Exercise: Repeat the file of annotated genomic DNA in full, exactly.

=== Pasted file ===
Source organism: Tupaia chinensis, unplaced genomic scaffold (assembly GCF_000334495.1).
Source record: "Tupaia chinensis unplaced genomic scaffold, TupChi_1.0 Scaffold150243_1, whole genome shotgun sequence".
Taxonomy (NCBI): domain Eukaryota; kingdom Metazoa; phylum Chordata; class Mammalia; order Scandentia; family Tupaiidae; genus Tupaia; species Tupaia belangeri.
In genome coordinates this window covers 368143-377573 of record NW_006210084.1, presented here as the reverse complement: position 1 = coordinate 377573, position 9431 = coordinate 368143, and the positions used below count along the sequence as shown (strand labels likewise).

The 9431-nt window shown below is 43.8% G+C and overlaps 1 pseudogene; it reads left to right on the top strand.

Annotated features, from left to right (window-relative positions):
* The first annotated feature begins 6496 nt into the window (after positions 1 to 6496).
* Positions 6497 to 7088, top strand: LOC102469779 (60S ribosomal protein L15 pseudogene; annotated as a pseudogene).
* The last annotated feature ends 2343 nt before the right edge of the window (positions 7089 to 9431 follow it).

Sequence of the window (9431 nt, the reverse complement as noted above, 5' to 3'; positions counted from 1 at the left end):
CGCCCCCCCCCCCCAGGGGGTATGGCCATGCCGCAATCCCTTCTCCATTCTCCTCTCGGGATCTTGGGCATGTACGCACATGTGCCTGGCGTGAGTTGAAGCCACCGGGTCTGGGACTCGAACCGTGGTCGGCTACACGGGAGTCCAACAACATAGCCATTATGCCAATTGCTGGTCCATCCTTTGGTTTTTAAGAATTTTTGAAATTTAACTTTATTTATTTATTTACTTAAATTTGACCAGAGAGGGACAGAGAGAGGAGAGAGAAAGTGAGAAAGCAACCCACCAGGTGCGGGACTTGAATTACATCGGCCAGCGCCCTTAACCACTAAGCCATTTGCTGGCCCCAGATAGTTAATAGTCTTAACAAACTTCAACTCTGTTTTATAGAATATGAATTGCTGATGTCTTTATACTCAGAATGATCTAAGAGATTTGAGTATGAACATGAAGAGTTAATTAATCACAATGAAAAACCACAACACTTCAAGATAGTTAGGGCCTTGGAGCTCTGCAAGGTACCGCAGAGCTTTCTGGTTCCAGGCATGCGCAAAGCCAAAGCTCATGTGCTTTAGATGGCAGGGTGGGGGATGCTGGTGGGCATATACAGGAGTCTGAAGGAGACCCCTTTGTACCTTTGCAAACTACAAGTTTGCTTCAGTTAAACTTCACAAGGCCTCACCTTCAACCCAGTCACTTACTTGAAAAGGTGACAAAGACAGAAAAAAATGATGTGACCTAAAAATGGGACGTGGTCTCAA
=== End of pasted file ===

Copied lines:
Source organism: Tupaia chinensis, unplaced genomic scaffold (assembly GCF_000334495.1).
Source record: "Tupaia chinensis unplaced genomic scaffold, TupChi_1.0 Scaffold150243_1, whole genome shotgun sequence".
Taxonomy (NCBI): domain Eukaryota; kingdom Metazoa; phylum Chordata; class Mammalia; order Scandentia; family Tupaiidae; genus Tupaia; species Tupaia belangeri.
In genome coordinates this window covers 368143-377573 of record NW_006210084.1, presented here as the reverse complement: position 1 = coordinate 377573, position 9431 = coordinate 368143, and the positions used below count along the sequence as shown (strand labels likewise).

The 9431-nt window shown below is 43.8% G+C and overlaps 1 pseudogene; it reads left to right on the top strand.

Annotated features, from left to right (window-relative positions):
* The first annotated feature begins 6496 nt into the window (after positions 1 to 6496).
* Positions 6497 to 7088, top strand: LOC102469779 (60S ribosomal protein L15 pseudogene; annotated as a pseudogene).
* The last annotated feature ends 2343 nt before the right edge of the window (positions 7089 to 9431 follow it).

Sequence of the window (9431 nt, the reverse complement as noted above, 5' to 3'; positions counted from 1 at the left end):
CGCCCCCCCCCCCCAGGGGGTATGGCCATGCCGCAATCCCTTCTCCATTCTCCTCTCGGGATCTTGGGCATGTACGCACATGTGCCTGGCGTGAGTTGAAGCCACCGGGTCTGGGACTCGAACCGTGGTCGGCTACACGGGAGTCCAACAACATAGCCATTATGCCAATTGCTGGTCCATCCTTTGGTTTTTAAGAATTTTTGAAATTTAACTTTATTTATTTATTTACTTAAATTTGACCAGAGAGGGACAGAGAGAGGAGAGAGAAAGTGAGAAAGCAACCCACCAGGTGCGGGACTTGAATTACATCGGCCAGCGCCCTTAACCACTAAGCCATTTGCTGGCCCCAGATAGTTAATAGTCTTAACAAACTTCAACTCTGTTTTATAGAATATGAATTGCTGATGTCTTTATACTCAGAATGATCTAAGAGATTTGAGTATGAACATGAAGAGTTAATTAATCACAATGAAAAACCACAACACTTCAAGATAGTTAGGGCCTTGGAGCTCTGCAAGGTACCGCAGAGCTTTCTGGTTCCAGGCATGCGCAAAGCCAAAGCTCATGTGCTTTAGATGGCAGGGTGGGGGATGCTGGTGGGCATATACAGGAGTCTGAAGGAGACCCCTTTGTACCTTTGCAAACTACAAGTTTGCTTCAGTTAAACTTCACAAGGCCTCACCTTCAACCCAGTCACTTACTTGAAAAGGTGACAAAGACAGAAAAAAATGATGTGACCTAAAAATGGGACGTGGTCTCAA